A reflection on Sogyal Rinpoche’s death and feudalism in Tibetan Buddhism.
The first thought I had on hearing of Sogyal’s death was ‘The king is dead: long live the king.’ I ignored it, thinking it was one of those useless bits of mind vomit that invade our minds, but the phrase kept popping up during my quiet times, during my morning walk or meditation, along with a sense of what unpacking that phrase might mean in the present circumstances of Sogyal’s death. Wanting to retire into anonymity, I resisted writing about it, but eventually the insistence with which the phrase kept reoccurring made me accept that, like it or not, I had to write about Sogyal’s death in light of this phrase. So here it is:
Sogyal is the king to which we’re referring here. He (along with his willing slaves, of which I was one) created his kingdom, Rigpa, and he sat on the Rigpa throne – usually an office chair – encouraged by his students, who showed the kind of deference and devotion peasants are expected to show their king.
He gathered a court around him, an inner circle of lords and ladies, who protected him from the demands of the peasants and pandered to his every whim. And he had a harem of beautiful women to attend to his sexual gratification. Women who he and his court convinced were ‘special’ and lucky to gain his attention.
This is not Buddhist in any way, it’s just feudalism. Even Western kings prior to the time of the French Revolution had access to pretty much any woman they chose. No one would turn away the attentions of the king. The benefits to one’s family were considerable – see the movie The Other Boleyn Girl – not to mention the lavish lifestyle to into which the woman would be thrust as a concubine or mistress. Coercion into the bed of the master, lord or king was a fact of life for woman in medieval times, as was the brutal disregard with which they were discarded when the person with power over them and their family grew tired of her charms.
And he had knights who went out and did his work for him: National Directors, Study and Practice Co-ordinators, Practice co-ordinators, Finance and fundraising co-ordinators, event managers, and so on.
Those who spoke badly of the king were publically drawn and quartered, and so dissent was effectively squashed. The only option for those who saw that the Kingly garb was an illusion was exile.
| We even called him a ‘master’. The historical meaning of that word is ‘a man who has people working for him, especially servants or slaves’. Synonyms: lord, overlord, ruler, sovereign, monarch, liege |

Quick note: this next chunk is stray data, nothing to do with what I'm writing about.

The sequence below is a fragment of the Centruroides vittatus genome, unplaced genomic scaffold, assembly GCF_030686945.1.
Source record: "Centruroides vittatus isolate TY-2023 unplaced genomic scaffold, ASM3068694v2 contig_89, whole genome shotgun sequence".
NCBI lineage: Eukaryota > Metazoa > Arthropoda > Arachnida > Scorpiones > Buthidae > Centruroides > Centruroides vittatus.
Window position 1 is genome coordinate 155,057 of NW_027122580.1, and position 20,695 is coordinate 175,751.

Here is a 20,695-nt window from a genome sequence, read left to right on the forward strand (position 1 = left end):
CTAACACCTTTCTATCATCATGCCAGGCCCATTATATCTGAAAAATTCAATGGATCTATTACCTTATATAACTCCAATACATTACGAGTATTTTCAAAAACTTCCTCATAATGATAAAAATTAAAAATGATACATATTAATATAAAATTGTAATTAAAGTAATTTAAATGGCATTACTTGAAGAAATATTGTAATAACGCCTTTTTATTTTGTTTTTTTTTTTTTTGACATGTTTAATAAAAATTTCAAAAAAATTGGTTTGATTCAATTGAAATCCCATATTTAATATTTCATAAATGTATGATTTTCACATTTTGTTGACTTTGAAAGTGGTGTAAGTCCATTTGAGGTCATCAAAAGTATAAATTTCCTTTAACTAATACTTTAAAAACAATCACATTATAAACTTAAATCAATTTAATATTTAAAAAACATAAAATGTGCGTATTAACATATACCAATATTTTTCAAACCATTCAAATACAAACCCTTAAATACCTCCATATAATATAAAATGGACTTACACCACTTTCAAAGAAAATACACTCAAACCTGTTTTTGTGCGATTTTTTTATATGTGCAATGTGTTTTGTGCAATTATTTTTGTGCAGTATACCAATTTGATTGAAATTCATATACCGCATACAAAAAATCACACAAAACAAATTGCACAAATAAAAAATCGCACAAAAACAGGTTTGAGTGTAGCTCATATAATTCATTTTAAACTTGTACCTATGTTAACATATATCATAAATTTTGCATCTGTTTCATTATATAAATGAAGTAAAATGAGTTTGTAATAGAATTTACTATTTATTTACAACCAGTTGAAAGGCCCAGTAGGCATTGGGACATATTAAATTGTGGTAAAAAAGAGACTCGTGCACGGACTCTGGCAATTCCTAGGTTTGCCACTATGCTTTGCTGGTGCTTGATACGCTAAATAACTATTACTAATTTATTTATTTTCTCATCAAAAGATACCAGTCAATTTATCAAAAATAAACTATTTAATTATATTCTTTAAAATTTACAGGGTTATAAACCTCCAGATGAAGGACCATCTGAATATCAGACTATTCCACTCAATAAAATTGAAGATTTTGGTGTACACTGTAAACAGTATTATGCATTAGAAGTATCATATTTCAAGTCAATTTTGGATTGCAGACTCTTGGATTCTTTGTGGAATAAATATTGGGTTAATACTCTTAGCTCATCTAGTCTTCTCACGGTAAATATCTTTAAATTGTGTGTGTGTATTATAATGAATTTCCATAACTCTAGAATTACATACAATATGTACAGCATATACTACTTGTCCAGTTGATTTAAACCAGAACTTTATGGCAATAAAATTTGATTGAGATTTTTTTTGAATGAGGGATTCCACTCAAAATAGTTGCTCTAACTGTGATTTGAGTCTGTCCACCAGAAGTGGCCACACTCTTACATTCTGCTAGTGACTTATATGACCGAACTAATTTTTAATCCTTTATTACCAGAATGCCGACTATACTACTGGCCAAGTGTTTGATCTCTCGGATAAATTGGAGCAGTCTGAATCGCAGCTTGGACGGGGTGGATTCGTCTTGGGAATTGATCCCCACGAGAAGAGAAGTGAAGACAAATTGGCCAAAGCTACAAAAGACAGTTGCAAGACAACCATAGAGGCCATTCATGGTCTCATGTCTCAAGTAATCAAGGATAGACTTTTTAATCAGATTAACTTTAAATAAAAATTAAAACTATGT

The true nature of the king
Few knew the true nature of any king in a feudal society. Only his closest courtiers. And if the king was an idiot or abusive (as I suspect many of them were, given that absolute power tends to corrupt absolutely and the brutality of the human race in general up until the development of the concept of human rights around 250 years ago in France), his knights and advisors worked with that as best they could. The monarchies were good at making fine shows to satisfy the populace that they were being taken care of – so long as they were faithful to the crown. Pomp and ceremony and fancy speeches promoted the idea of a truly wise and benevolent king or queen regardless of the true personality of the regent. Sound familiar? Anything Buddhist here? Nope, just feudalism.
In the same way, us ordinary peasants had no idea of Sogyal’s true personality. We saw aspects of it, but just as a peasant in a feudal society would ignore any indications that the king wasn’t the noble being he was made out to be, so did we. To see him differently was dangerous. If the illusion came tumbling down, so did our place in the society/cult. And King Sogyal’s knights and couriers always did the required damage control to soothe the peasants concerns.
When I realised that Sogyal wasn’t the man I thought he was, when I realised that although he could be kind and apparently (as I saw him) loving, he could also be incredibly cruel, and that although he seemed very insightful at times, he could also do incredibly stupid things, I realised that the ‘kingliness’ I’d perceived in him had been nothing more than a projection on my part.